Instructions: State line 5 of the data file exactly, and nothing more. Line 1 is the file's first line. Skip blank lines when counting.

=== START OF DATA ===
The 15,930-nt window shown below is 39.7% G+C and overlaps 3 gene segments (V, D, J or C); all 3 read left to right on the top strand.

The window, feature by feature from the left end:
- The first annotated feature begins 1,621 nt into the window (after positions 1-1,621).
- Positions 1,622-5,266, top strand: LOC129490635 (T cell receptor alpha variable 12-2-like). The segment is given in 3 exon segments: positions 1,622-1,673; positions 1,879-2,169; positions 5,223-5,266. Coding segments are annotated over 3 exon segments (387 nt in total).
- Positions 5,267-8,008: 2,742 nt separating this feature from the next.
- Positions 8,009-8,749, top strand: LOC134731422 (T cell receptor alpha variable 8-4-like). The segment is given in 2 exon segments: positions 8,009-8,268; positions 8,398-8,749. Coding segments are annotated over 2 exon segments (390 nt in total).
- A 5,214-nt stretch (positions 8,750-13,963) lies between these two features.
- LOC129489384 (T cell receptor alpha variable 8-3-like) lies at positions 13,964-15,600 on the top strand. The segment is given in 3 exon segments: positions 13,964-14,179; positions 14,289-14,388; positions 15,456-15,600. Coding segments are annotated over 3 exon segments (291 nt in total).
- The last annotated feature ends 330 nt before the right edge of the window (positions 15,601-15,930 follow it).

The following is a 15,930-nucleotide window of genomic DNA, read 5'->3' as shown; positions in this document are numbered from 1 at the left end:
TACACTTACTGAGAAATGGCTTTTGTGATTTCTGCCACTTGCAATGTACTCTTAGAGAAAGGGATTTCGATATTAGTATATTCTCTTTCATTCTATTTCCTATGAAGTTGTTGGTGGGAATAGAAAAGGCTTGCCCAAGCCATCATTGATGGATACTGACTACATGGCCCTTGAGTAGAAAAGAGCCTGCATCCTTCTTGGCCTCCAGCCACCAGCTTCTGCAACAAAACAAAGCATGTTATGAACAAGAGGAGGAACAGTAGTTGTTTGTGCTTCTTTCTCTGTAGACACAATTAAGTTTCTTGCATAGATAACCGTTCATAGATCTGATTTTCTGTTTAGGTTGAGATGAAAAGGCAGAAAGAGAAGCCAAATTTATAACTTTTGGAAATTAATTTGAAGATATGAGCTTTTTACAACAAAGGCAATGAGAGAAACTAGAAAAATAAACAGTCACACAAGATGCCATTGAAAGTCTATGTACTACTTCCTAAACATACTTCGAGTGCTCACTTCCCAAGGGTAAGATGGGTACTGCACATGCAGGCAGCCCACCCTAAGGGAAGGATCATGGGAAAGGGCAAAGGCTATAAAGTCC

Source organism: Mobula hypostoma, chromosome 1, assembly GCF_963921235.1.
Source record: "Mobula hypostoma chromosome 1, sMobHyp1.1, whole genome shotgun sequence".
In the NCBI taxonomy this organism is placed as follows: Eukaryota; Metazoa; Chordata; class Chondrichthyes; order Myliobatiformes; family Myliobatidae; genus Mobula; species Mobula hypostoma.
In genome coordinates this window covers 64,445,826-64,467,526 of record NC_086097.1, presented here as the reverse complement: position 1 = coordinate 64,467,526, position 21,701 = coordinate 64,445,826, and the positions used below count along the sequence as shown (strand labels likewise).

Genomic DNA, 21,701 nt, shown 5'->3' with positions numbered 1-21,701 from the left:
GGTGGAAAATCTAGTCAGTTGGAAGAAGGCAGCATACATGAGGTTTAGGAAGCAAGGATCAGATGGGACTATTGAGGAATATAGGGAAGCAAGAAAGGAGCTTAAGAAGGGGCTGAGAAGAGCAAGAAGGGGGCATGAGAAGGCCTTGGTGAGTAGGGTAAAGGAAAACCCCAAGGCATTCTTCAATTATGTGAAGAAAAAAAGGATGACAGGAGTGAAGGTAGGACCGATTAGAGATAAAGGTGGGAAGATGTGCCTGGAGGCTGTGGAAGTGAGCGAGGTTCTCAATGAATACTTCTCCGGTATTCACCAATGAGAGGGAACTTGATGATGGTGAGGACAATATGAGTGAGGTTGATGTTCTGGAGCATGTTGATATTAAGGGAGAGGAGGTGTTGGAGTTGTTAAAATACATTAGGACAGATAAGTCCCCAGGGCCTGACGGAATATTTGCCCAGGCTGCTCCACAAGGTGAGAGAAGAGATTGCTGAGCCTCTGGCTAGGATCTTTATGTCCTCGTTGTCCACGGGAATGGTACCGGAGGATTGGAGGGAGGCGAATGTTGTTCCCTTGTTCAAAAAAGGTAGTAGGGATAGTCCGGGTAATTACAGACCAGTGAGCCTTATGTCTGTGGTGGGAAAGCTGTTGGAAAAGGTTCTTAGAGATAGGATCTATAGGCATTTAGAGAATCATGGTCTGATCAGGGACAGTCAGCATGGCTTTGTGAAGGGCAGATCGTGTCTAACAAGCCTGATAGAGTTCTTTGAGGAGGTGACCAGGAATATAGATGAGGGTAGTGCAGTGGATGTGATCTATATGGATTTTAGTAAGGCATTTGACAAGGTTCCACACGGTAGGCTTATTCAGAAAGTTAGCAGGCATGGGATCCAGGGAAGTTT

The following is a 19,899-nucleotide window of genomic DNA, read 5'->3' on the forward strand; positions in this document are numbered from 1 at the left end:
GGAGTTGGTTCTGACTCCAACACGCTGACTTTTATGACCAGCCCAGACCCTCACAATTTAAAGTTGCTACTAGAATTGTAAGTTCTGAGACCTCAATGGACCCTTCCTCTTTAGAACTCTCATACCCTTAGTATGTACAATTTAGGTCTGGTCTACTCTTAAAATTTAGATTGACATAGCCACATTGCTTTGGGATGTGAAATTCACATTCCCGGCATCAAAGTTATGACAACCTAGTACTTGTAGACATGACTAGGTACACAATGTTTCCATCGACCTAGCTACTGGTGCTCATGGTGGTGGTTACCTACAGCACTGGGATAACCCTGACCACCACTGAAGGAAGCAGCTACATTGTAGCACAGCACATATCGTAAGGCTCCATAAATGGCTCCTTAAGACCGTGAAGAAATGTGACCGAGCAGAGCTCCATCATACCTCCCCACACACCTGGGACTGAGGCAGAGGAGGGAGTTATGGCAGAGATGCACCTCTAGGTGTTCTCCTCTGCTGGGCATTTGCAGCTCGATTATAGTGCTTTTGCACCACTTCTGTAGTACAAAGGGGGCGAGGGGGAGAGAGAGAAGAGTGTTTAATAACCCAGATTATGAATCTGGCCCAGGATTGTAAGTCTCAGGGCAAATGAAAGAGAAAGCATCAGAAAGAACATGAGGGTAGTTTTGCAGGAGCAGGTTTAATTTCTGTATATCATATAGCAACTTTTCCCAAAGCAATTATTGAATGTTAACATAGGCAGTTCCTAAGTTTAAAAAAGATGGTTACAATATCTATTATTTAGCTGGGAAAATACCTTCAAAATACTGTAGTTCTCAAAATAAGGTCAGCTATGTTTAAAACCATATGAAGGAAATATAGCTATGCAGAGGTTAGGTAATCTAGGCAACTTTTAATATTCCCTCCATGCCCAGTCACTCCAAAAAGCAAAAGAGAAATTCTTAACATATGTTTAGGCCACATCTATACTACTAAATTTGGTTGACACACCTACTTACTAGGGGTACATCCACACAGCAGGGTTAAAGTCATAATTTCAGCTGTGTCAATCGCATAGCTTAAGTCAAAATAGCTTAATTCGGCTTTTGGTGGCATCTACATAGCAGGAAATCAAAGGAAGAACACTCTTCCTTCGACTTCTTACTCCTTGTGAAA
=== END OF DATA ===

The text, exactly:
- Positions 5,267-8,008: 2,742 nt separating this feature from the next.